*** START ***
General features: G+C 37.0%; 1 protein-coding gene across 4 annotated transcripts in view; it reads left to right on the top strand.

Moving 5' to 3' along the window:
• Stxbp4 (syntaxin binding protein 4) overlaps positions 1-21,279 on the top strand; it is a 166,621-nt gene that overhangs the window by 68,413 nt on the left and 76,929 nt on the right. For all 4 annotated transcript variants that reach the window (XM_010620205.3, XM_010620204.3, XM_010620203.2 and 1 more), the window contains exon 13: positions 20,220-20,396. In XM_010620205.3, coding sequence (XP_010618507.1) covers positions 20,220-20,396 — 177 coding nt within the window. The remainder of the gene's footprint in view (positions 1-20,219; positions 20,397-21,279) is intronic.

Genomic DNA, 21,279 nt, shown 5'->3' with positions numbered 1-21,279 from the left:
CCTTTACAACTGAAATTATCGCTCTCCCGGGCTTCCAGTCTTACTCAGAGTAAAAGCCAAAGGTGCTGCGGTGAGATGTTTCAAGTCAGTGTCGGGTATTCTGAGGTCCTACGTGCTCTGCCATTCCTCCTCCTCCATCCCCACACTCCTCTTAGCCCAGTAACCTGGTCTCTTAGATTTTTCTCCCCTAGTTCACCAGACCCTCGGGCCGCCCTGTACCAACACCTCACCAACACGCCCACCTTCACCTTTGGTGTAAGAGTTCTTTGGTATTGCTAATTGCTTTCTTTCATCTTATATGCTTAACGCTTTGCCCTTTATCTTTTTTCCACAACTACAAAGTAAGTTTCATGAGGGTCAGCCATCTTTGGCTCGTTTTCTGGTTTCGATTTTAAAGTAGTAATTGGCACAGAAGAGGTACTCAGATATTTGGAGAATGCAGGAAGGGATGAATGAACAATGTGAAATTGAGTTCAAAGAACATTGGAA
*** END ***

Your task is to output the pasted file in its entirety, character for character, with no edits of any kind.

General features: G+C 37.0%; 1 protein-coding gene across 4 annotated transcripts in view; it reads left to right on the top strand.

Moving 5' to 3' along the window:
• Stxbp4 (syntaxin binding protein 4) overlaps positions 1-21,279 on the top strand; it is a 166,621-nt gene that overhangs the window by 68,413 nt on the left and 76,929 nt on the right. For all 4 annotated transcript variants that reach the window (XM_010620205.3, XM_010620204.3, XM_010620203.2 and 1 more), the window contains exon 13: positions 20,220-20,396. In XM_010620205.3, coding sequence (XP_010618507.1) covers positions 20,220-20,396 — 177 coding nt within the window. The remainder of the gene's footprint in view (positions 1-20,219; positions 20,397-21,279) is intronic.

Genomic DNA, 21,279 nt, shown 5'->3' with positions numbered 1-21,279 from the left:
CCTTTACAACTGAAATTATCGCTCTCCCGGGCTTCCAGTCTTACTCAGAGTAAAAGCCAAAGGTGCTGCGGTGAGATGTTTCAAGTCAGTGTCGGGTATTCTGAGGTCCTACGTGCTCTGCCATTCCTCCTCCTCCATCCCCACACTCCTCTTAGCCCAGTAACCTGGTCTCTTAGATTTTTCTCCCCTAGTTCACCAGACCCTCGGGCCGCCCTGTACCAACACCTCACCAACACGCCCACCTTCACCTTTGGTGTAAGAGTTCTTTGGTATTGCTAATTGCTTTCTTTCATCTTATATGCTTAACGCTTTGCCCTTTATCTTTTTTCCACAACTACAAAGTAAGTTTCATGAGGGTCAGCCATCTTTGGCTCGTTTTCTGGTTTCGATTTTAAAGTAGTAATTGGCACAGAAGAGGTACTCAGATATTTGGAGAATGCAGGAAGGGATGAATGAACAATGTGAAATTGAGTTCAAAGAACATTGGAA